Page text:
If so, so far, so good, right? It’s often difficult to do, but tuning in to your inner radio waves, and mustering the courage to do what you think is best, guided by self-awareness and quiet conviction, perhaps having thought long and hard about your options, or even simply accepting your situation without judgement or hostility, is, I believe, a sure path to an enhanced sense of identity and peace in a world pulling in a thousand directions.

Does achieving serenity mean being cut off?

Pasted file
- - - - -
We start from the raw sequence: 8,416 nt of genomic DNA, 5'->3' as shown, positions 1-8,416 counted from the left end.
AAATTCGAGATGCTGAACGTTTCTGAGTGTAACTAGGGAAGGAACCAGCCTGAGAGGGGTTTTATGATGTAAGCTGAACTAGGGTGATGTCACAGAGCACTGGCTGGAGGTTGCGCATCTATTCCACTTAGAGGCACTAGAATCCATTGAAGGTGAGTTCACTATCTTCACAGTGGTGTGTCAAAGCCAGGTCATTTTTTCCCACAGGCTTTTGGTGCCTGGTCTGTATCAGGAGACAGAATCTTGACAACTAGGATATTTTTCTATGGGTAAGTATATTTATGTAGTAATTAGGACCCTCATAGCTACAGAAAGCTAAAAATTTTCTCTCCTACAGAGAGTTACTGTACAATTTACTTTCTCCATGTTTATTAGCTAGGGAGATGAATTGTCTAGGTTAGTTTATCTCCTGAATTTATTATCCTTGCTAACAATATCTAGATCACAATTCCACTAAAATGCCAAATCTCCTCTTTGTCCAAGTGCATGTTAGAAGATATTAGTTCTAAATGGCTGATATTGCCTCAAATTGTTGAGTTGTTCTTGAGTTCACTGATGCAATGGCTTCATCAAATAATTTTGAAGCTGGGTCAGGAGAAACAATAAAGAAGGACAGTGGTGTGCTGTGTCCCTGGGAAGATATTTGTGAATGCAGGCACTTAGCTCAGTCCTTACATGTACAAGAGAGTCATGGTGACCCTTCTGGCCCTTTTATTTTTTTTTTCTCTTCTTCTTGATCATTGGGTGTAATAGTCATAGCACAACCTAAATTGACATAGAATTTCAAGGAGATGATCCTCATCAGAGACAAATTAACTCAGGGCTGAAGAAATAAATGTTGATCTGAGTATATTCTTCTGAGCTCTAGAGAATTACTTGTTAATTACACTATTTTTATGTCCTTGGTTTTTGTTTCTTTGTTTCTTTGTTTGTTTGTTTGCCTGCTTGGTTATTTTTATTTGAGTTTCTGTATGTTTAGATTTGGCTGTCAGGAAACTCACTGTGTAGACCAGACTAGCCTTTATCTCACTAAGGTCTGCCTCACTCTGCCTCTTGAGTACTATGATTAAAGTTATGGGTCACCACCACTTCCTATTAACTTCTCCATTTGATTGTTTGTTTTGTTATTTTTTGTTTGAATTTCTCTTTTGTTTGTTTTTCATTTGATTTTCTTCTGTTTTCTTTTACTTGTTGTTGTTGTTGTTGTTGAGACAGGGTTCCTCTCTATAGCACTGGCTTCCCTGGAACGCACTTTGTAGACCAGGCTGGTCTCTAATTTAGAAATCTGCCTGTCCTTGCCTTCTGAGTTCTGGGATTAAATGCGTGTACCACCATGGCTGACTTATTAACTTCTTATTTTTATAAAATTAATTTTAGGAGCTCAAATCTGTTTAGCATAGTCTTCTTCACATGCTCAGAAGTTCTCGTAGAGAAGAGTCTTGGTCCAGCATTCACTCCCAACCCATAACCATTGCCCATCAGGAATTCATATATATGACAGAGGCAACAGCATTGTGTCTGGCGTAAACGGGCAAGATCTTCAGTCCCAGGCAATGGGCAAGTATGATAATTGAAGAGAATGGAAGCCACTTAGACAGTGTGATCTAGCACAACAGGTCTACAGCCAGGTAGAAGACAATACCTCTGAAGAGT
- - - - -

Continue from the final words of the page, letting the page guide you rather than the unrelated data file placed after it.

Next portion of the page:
But in my own experience, this can go too far the other way. Developing a habit of introspection, of self-awareness, of a need to consider all issues around a subject, of taking a step back and retaining complete peacefulness, can often render you at odds with the outside world. You’re serene, yes, but ultimately, cut off. For all its benefits, mindfulness, or at least, mindfulness as I see it or that I’ve achieved so far, doesn’t at first glance seem especially compatible with a raucous, possibly ill-advised night out with work colleagues; with constant chatting, smiling and socialising; with the in-the-moment concentration that a demanding job, public transport negotiations or the meeting of new people needed in everyday life. Asking my mind to reflect, in a Buddhist-like, meditative manner, on the minutiae of the world around me gives me enormous strength, but I also find myself disregarding others perhaps more readily that I would had I not discovered such a powerful means of standing on my own two feet. In the strengthening of my mind and independence, in developing a system that allows me to rely on myself and not on others, in putting faith in my own thoughts, I often feel as if welcoming others, and their various flaws, foibles and alternative views on the world, their careless actions or potentially hurtful remarks, into my carefully guarded, fragile juggling act of happiness may cause me to slip, and see it all come crashing down around me.